Delayed by the pandemic, author Colson Whitehead appears in Buffalo Thursday night

William Faulkner. John Updike. Booth Tarkington. They were the only authors to win two Pulitzer Prizes for fiction in the first century of honors. Add to that list now, Colson Whitehead, who, after a lengthy pandemic-related delay, will appear Thursday in Buffalo as part of Just Buffalo Literary Center’s “Babel Series.”

Just Buffalo’s Artistic Director and Associate Executive Director Barbara Cole says Whitehead was initially booked for the series in 2019 before the pandemic altered plans.

“His career has just exploded even more.” Whitehead’s “The Nickel Boys” won the 2020 Pulitzer Prize. Amazon TV developed his other Pulitzer-winning work “The Underground Railroad.” In 2021, Whitehead released “Harlem Shuffle” and it became a bestseller.

“So if anything, I think even more people know about Colson Whitehead and feel so excited for him to be coming to Western New York,” said Cole, who moderates the “Babel Series,” interspersing audience questions while leading what promises to be an important conversation.

“His work really gives us a way to think through these larger issues and the crisis of systemic racism in this country,” said Cole.

“This is what the power of literature really gives us. These are problems that many people feel like they just don’t even know how to think about it. And the power of great books is that they give us a way to think through these.” issues.”

Cole says Just Buffalo Literary Center has been working to initiate conversations on race in one of the most segregated cities in America.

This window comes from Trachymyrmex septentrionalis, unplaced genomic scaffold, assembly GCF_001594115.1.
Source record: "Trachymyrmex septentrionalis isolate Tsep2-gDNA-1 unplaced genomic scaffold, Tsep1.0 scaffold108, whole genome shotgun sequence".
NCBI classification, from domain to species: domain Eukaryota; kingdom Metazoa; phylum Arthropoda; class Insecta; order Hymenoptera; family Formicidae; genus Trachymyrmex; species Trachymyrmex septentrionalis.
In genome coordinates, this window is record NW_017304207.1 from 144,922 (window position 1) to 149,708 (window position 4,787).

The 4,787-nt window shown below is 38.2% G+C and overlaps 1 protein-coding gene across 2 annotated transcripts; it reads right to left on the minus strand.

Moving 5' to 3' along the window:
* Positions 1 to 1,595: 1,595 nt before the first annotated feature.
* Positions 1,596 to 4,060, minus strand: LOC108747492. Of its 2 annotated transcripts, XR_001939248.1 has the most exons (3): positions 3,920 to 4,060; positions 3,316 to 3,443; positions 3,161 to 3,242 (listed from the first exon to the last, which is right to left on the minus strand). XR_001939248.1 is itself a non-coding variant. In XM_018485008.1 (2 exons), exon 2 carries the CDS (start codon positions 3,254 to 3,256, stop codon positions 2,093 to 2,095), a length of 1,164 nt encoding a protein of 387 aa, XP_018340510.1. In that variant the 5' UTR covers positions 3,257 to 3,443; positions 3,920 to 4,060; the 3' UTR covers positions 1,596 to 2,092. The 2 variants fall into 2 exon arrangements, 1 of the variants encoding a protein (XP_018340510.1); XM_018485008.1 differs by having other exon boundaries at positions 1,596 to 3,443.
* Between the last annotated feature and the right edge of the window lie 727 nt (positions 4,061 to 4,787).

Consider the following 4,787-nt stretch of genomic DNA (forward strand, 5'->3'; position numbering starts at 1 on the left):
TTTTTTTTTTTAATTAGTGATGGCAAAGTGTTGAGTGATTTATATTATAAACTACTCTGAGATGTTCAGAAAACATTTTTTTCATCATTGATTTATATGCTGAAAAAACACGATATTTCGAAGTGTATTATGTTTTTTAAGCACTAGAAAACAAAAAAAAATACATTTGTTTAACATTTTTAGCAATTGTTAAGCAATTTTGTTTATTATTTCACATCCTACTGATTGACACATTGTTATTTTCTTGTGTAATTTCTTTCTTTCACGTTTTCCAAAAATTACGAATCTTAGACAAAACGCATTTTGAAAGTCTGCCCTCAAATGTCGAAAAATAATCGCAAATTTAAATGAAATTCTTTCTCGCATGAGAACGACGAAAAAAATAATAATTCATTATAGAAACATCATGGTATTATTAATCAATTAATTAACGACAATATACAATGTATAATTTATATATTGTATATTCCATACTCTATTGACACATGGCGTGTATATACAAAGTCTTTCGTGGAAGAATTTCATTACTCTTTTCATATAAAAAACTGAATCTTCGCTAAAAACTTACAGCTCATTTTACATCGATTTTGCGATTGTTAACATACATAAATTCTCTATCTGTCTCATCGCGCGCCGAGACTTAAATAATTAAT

“We created the Civil Rights Project a few years ago, which is a community engagement initiative,” said Cole.

“We’ve been hosting racial healing circles with the NFJC. We’ve organized in-person tours with the Niagara Falls Underground Railroad Heritage Center, and also virtual tours with the Michigan Street African American Corridor.”

The focus, at the moment, is on Thursday’s appearance of Colson Whitehead at Kleinhans Music Hall. For Cole, researching authors is her de ella “passion de ella,” and she’s looking forward to speaking with Whitehead, who she calls “a brilliant speaker, who’s also very, very funny.”

“What I love most is feeling that energy in the auditorium, the outpouring of emotion, as you mentioned, the gasps, the moments of silence, the nodding heads,” said Cole, who has seen audience members break down in tears when speaking with “Babel” authors.

“These are real once-in-a-lifetime opportunities and to be able to witness the power of that interaction is just so dramatic.”

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